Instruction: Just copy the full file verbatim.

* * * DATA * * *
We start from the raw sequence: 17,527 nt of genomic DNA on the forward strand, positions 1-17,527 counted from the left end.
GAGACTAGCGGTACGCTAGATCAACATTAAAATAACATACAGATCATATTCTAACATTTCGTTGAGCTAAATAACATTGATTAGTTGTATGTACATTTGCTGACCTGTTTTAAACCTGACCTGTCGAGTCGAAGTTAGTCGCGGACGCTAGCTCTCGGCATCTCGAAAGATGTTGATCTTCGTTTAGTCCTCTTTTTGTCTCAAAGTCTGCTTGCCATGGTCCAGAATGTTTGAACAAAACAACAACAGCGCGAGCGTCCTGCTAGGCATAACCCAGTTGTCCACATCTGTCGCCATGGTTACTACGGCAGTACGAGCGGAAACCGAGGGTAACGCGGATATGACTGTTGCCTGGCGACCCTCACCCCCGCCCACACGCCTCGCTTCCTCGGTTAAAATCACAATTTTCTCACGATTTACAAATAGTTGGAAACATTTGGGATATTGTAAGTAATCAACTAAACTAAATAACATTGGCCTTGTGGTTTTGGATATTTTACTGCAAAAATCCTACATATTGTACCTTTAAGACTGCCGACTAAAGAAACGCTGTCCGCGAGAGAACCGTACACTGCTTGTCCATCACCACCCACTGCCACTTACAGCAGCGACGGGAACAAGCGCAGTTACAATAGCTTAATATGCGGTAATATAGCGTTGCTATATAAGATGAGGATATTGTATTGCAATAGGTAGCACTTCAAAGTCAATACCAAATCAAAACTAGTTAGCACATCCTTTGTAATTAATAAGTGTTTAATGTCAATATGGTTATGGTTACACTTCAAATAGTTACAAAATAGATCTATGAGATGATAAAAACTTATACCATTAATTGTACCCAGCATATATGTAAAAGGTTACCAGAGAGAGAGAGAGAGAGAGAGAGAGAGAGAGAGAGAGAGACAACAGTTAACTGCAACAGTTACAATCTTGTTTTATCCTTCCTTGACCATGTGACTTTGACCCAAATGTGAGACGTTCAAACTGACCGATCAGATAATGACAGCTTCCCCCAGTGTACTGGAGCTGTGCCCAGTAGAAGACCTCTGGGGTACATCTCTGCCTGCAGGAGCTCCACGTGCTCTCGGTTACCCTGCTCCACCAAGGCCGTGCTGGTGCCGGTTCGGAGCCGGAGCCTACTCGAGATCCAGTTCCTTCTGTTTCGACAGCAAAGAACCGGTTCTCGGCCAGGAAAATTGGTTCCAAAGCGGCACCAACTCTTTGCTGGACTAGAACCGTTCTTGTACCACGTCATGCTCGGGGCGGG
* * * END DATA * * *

We start from the raw sequence: 17,527 nt of genomic DNA on the forward strand, positions 1-17,527 counted from the left end.
GAGACTAGCGGTACGCTAGATCAACATTAAAATAACATACAGATCATATTCTAACATTTCGTTGAGCTAAATAACATTGATTAGTTGTATGTACATTTGCTGACCTGTTTTAAACCTGACCTGTCGAGTCGAAGTTAGTCGCGGACGCTAGCTCTCGGCATCTCGAAAGATGTTGATCTTCGTTTAGTCCTCTTTTTGTCTCAAAGTCTGCTTGCCATGGTCCAGAATGTTTGAACAAAACAACAACAGCGCGAGCGTCCTGCTAGGCATAACCCAGTTGTCCACATCTGTCGCCATGGTTACTACGGCAGTACGAGCGGAAACCGAGGGTAACGCGGATATGACTGTTGCCTGGCGACCCTCACCCCCGCCCACACGCCTCGCTTCCTCGGTTAAAATCACAATTTTCTCACGATTTACAAATAGTTGGAAACATTTGGGATATTGTAAGTAATCAACTAAACTAAATAACATTGGCCTTGTGGTTTTGGATATTTTACTGCAAAAATCCTACATATTGTACCTTTAAGACTGCCGACTAAAGAAACGCTGTCCGCGAGAGAACCGTACACTGCTTGTCCATCACCACCCACTGCCACTTACAGCAGCGACGGGAACAAGCGCAGTTACAATAGCTTAATATGCGGTAATATAGCGTTGCTATATAAGATGAGGATATTGTATTGCAATAGGTAGCACTTCAAAGTCAATACCAAATCAAAACTAGTTAGCACATCCTTTGTAATTAATAAGTGTTTAATGTCAATATGGTTATGGTTACACTTCAAATAGTTACAAAATAGATCTATGAGATGATAAAAACTTATACCATTAATTGTACCCAGCATATATGTAAAAGGTTACCAGAGAGAGAGAGAGAGAGAGAGAGAGAGAGAGAGAGAGAGACAACAGTTAACTGCAACAGTTACAATCTTGTTTTATCCTTCCTTGACCATGTGACTTTGACCCAAATGTGAGACGTTCAAACTGACCGATCAGATAATGACAGCTTCCCCCAGTGTACTGGAGCTGTGCCCAGTAGAAGACCTCTGGGGTACATCTCTGCCTGCAGGAGCTCCACGTGCTCTCGGTTACCCTGCTCCACCAAGGCCGTGCTGGTGCCGGTTCGGAGCCGGAGCCTACTCGAGATCCAGTTCCTTCTGTTTCGACAGCAAAGAACCGGTTCTCGGCCAGGAAAATTGGTTCCAAAGCGGCACCAACTCTTTGCTGGACTAGAACCGTTCTTGTACCACGTCATGCTCGGGGCGGG